The Conversation

I’m trying to lose weight and eat healthily. Why do I feel so hungry all the time? What can I do about it?

Dr Nick Fuller
Leading Obesity Expert at the University of Sydney and founder of Interval Weight Loss.

Benjamin Franklin, one of the founding fathers of the United States, famously said nothing is certain except death and taxes. But I think we can include “you’ll feel hungry when you’re trying to lose weight” as another certainty. 

The reason is basic biology. So how does this work – and what can you do about it?

Hormones control our feelings of hunger

Several hormones play an essential role in regulating our feelings of hunger and fullness. The most important are ghrelin – often called the hunger hormone – and leptin.

When we’re hungry, ghrelin is released by our stomach, lighting up a part of our brain called the hypothalamus to tell us to eat. 

When it’s time to stop eating, hormones, including leptin, are released from different organs, such as our gut and fat tissue, to signal to the brain that we’re full. 

Dieting disrupts the process

But when we change our diet and start losing weight, we disrupt how these appetite hormones function

This triggers a process that stems from our hunter-gatherer ancestors. Their bodies developed this mechanism as a survival response to adapt to periods of deprivation and protect against starvation. 

The levels of hormones managing our hunger increase, making us feel hungrier to tell us to eat more, while the ones responsible for signalling we’re full decrease their levels, intensifying our feelings of hunger.

We end up increasing our calorie consumption so we eat more to regain the weight we lost. 

But worse, even after the kilos creep back on, our appetite hormones don’t restore to their normal levels – they keep telling us to eat more so we put on a little extra fat. This is our body’s way of preparing for the next bout of starvation we will impose through dieting. 

Fortunately, there are things we can do to manage our appetite, including:

1. Eating a large, healthy breakfast every day

One of the easiest ways to manage our feelings of hunger throughout the day is to eat most of our food earlier in the day and taper our meal sizes so dinner is the smallest meal.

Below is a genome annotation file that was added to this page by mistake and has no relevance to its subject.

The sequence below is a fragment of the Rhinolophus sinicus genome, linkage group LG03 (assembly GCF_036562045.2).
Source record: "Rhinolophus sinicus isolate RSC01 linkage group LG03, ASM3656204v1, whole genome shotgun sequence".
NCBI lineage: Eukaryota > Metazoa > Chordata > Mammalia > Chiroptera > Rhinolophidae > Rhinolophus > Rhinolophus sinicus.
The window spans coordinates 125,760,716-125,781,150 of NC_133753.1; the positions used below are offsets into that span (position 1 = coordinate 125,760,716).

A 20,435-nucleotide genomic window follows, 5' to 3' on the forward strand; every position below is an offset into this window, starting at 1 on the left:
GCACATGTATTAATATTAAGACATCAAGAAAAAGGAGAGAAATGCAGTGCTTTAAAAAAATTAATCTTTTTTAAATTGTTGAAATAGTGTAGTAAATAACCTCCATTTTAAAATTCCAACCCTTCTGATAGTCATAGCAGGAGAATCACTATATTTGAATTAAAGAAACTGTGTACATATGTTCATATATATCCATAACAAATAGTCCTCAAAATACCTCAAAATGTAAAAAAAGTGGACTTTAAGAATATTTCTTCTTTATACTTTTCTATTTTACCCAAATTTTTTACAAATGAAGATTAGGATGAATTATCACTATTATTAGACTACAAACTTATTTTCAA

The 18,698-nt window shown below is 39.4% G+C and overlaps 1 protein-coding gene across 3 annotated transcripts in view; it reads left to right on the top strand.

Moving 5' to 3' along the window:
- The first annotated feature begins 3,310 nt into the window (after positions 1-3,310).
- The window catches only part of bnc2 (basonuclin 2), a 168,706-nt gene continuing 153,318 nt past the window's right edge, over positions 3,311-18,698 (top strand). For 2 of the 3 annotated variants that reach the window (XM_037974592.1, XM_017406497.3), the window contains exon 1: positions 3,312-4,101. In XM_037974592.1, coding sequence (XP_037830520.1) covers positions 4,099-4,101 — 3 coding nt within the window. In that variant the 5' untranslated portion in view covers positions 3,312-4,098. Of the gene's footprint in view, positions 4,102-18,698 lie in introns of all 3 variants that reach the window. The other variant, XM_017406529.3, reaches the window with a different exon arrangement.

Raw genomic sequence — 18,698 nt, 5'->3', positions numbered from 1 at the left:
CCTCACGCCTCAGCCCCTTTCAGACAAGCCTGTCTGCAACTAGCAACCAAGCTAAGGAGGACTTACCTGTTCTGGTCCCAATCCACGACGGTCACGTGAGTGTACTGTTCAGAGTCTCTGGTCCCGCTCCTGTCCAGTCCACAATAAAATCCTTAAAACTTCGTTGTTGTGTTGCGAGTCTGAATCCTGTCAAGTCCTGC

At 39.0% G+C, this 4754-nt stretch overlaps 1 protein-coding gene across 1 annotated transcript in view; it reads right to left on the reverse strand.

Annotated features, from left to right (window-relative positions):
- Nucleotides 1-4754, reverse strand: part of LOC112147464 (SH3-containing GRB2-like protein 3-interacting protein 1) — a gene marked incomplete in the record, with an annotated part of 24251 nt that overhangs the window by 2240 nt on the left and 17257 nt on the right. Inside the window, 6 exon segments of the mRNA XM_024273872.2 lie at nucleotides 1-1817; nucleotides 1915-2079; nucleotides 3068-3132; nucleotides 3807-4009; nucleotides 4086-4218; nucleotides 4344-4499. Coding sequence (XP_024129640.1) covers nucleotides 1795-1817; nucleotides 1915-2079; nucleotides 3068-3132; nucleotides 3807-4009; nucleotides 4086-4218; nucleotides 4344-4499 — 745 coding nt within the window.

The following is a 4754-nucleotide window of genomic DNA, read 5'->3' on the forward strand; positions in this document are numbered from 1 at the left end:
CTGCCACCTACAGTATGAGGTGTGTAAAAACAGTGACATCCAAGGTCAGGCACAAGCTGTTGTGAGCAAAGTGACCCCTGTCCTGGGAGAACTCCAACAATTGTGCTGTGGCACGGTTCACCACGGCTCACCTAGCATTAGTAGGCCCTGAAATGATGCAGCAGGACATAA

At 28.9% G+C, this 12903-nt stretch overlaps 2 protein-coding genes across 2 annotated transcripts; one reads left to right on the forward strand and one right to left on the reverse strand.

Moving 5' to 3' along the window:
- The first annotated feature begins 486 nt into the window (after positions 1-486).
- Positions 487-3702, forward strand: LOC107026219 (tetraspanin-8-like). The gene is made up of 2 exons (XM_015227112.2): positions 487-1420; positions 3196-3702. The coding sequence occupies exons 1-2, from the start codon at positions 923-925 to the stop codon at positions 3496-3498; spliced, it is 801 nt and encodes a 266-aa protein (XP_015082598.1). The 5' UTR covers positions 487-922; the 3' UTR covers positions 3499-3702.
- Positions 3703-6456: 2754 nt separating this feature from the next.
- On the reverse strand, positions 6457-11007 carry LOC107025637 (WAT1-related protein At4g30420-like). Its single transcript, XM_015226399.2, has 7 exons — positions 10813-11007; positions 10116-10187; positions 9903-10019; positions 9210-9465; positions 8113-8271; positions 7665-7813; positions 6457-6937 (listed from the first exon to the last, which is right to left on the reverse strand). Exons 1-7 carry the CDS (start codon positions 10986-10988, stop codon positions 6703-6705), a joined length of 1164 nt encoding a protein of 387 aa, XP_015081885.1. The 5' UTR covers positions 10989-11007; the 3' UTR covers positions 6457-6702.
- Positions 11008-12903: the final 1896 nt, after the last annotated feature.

Research shows a low-calorie or small breakfast leads to increased feelings of hunger, specifically appetite for sweets, across the course of the day. 

Another study found the same effect. Participants went on a calorie-controlled diet for two months, where they ate 45% of their calories for breakfast, 35% at lunch and 20% at dinner for the first month, before switching to eat their largest meal in the evening and their smallest in the morning. Eating the largest meal at breakfast resulted in decreased hunger throughout the day.

Research also shows we burn the calories from a meal 2.5-times more efficiently in the morning than the evening. So emphasising breakfast over dinner is good not just for hunger control, but also weight management.

2. Prioritising protein

Protein helps contain feelings of hunger. This is because protein-rich foods such as lean meats, tofu and beans suppress the appetite-stimulating ghrelin and stimulate another hormone called peptide YY that makes you feel full. 

And just as eating a breakfast is vital to managing our hunger, what we eat is important too, with research confirming a breakfast containing protein-rich foods, such as eggs, will leave us feeling fuller for longer.  

But this doesn’t mean just eating foods with protein. Meals need to be balanced and include a source of protein, wholegrain carb and healthy fat to meet our dietary needs. For example, eggs on wholegrain toast with avocado.